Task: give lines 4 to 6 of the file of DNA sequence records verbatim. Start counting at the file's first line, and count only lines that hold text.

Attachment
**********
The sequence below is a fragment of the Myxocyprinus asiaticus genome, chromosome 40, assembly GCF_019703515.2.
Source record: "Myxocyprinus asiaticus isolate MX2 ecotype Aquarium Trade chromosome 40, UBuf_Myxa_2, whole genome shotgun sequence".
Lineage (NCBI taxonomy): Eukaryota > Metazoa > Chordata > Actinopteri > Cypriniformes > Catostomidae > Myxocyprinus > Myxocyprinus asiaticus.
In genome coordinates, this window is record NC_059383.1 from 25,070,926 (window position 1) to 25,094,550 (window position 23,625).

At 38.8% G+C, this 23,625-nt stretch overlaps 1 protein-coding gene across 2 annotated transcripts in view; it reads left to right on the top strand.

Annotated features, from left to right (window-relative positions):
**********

In genome coordinates, this window is record NC_059383.1 from 25,070,926 (window position 1) to 25,094,550 (window position 23,625).

At 38.8% G+C, this 23,625-nt stretch overlaps 1 protein-coding gene across 2 annotated transcripts in view; it reads left to right on the top strand.

Annotated features, from left to right (window-relative positions):